This video above may crack open a few hardened hearts. The young girl figured out the sacrifices made by her father. Most of our children may never in their lives see things as depicted in this production, but isn't it our job to make the sacrifice regardless? When you are faced with a decision this week, remember the dad who falls asleep on the couch every night. Remember how much he sacrifices and ask yourself, “What will prevent me from sacrificing for my kids?” I hope the answer is nothing.

Tuesday, July 31, 2018

Shortest Parable to Southern California


Jesus said, “The reign of God is like a mustard seed which someone took and sowed in his field.  It is the smallest seed of all, yet when full grown it is the largest of plants.  It becomes so big a shrub that the birds of the sky come and build their nests in its branches.” (Mt 13:31-32)

While cycling along old Route 66 across Missouri in mid-June from Joplin, gigantic green machines harvested wheat. I knew for certain, if I’d ride a Deere north tracing fields of wheat as they ripened during the shorter, later growing season, I’d eventually thunder across the border on into Manitoba. Spring invites planting and summer harvesting. I consider the gardener’s labor sacred; grooming soils, planting seed, nurturing plants, harvesting vegetables and fruits, perhaps even honey! And then, we nourish our bodies consuming the meals they provide!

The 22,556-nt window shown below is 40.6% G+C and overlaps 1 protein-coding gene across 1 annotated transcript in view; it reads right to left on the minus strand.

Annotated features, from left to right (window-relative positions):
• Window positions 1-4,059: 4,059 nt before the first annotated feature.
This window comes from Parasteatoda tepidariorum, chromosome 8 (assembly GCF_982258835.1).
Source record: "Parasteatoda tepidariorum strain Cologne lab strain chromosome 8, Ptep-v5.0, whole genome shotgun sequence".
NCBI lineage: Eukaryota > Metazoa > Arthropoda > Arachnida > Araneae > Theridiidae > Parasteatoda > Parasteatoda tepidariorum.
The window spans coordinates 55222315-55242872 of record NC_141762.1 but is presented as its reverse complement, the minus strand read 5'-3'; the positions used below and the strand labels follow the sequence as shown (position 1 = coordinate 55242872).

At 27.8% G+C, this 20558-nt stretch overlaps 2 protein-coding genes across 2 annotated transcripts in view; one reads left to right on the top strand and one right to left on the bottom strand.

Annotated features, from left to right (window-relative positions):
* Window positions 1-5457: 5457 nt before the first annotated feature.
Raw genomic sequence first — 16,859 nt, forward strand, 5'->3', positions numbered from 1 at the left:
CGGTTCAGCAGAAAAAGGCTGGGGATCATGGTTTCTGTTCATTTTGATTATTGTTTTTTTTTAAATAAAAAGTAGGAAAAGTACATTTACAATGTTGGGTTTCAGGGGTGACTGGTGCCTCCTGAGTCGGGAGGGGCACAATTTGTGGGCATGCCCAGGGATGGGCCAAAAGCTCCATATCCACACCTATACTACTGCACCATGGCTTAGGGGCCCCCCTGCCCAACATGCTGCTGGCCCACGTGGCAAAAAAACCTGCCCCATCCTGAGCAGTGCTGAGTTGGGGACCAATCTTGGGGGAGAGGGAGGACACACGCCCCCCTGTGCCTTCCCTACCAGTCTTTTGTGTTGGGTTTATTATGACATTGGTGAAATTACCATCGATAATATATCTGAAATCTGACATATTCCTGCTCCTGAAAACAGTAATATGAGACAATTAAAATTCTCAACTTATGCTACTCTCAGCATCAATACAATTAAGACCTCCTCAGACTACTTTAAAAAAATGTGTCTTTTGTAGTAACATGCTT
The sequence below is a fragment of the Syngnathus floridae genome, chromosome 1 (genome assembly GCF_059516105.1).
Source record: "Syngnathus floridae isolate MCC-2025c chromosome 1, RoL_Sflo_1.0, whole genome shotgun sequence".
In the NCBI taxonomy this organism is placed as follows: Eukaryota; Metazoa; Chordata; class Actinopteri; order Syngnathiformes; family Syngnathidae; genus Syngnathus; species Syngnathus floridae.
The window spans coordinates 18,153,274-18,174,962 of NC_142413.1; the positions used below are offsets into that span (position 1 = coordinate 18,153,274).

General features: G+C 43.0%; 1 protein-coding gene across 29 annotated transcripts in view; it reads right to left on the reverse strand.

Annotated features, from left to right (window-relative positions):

As I pedaled Route 66, dandelions outlining a brief stretch of pavement reminded me of a story aunts living in San Jose shared with me when I was a kid. Fr. Junipero Serra (beatified by JPII in ‘88’) sailed from Spain to Vera Cruz, Mexico, in 1749. In 1769, he hiked into a land now known as California. As he hiked, Serra scattered mustard seeds along his footpath over 700 miles north to Sonoma. Upon his return traveling south, he followed a trail of yellow, created in wild mustard plants leading him home.